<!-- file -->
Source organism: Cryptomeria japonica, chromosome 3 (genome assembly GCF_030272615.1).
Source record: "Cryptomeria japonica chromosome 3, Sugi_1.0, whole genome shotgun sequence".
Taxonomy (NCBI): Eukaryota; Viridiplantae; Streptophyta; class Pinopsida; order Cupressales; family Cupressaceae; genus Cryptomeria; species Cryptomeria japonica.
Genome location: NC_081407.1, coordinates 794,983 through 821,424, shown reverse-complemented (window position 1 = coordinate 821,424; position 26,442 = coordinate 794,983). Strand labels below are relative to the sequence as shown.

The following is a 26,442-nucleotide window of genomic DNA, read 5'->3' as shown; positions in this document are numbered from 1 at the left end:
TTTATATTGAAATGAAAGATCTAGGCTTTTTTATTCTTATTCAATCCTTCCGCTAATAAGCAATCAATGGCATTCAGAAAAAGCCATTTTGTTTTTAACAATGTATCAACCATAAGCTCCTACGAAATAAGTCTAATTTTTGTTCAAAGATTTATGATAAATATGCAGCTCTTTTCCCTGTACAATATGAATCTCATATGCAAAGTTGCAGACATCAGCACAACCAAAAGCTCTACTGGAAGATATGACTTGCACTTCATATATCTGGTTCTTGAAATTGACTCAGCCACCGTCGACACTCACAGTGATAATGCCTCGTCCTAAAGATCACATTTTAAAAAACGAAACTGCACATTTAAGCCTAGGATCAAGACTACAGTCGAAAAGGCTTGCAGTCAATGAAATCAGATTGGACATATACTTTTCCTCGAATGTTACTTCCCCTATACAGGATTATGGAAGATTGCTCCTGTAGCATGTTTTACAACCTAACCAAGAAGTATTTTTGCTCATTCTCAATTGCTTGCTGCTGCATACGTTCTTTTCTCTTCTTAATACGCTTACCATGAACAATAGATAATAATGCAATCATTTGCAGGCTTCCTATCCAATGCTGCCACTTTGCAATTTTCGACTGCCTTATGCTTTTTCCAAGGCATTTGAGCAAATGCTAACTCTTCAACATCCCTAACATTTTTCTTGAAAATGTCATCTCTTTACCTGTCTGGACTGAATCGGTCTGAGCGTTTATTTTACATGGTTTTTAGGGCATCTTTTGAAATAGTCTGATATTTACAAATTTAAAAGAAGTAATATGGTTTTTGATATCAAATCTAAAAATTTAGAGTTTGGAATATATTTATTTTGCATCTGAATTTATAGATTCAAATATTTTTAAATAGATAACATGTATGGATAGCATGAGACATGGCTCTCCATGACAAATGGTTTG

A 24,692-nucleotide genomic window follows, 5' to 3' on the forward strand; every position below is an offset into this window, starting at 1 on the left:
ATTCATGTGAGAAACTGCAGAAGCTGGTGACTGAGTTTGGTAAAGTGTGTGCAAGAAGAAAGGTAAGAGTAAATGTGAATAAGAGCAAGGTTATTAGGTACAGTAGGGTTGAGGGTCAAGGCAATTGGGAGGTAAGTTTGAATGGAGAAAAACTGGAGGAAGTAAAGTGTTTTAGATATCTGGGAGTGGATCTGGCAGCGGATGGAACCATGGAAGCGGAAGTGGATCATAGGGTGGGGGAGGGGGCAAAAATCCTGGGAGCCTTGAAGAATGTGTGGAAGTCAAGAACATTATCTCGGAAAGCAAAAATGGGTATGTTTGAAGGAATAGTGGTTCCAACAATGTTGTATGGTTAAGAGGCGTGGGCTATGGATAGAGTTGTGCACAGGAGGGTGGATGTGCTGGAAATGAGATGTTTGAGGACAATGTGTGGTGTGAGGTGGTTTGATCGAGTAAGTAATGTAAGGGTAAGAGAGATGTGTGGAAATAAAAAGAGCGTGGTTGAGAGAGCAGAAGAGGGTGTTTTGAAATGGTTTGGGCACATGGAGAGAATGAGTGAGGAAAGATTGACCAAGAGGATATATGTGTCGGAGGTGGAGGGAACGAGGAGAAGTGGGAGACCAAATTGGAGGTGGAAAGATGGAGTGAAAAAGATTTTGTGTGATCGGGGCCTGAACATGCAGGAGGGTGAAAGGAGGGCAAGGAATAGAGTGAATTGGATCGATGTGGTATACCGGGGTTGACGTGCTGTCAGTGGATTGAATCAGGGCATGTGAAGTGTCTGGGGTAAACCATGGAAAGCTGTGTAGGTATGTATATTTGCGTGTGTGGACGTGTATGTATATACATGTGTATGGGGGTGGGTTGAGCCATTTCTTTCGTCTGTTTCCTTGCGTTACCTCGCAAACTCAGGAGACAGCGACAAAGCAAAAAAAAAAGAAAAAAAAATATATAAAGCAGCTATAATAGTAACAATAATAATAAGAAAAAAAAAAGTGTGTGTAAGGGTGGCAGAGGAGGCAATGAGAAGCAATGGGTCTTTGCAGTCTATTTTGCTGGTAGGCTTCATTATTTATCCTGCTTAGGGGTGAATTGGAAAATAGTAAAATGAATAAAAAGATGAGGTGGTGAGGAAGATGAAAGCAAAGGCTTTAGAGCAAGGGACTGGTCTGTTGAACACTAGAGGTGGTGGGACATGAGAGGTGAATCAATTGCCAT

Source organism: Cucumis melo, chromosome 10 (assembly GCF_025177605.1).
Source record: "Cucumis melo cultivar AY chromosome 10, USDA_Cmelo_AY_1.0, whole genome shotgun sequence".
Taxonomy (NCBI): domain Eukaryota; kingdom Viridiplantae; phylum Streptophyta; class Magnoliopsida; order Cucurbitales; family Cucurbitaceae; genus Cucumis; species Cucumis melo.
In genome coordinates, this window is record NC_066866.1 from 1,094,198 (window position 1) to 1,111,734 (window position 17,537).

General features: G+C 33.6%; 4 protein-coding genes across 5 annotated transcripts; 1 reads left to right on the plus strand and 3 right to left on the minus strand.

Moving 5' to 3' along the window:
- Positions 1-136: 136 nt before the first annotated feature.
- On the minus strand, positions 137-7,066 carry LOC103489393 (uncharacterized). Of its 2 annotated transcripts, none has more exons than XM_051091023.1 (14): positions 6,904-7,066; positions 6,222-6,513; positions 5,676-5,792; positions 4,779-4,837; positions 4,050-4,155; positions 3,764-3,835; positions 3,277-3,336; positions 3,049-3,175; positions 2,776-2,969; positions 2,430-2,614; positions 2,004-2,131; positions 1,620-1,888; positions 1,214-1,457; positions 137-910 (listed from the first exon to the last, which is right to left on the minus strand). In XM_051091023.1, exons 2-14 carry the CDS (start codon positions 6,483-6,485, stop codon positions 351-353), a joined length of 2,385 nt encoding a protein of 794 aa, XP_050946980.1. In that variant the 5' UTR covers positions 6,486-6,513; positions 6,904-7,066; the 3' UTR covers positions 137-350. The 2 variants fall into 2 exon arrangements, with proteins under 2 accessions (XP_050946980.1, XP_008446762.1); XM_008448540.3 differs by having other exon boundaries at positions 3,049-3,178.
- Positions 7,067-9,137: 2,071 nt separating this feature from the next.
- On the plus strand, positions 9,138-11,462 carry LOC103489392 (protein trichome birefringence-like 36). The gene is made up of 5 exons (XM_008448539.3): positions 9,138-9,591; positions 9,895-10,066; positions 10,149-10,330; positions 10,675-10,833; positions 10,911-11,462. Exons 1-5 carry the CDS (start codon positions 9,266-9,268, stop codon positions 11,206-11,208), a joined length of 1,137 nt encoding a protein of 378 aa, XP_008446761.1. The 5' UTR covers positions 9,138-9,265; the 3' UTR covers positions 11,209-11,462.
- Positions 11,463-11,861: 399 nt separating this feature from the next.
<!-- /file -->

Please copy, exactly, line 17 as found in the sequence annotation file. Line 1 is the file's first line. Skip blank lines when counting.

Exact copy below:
- Positions 7,067-9,137: 2,071 nt separating this feature from the next.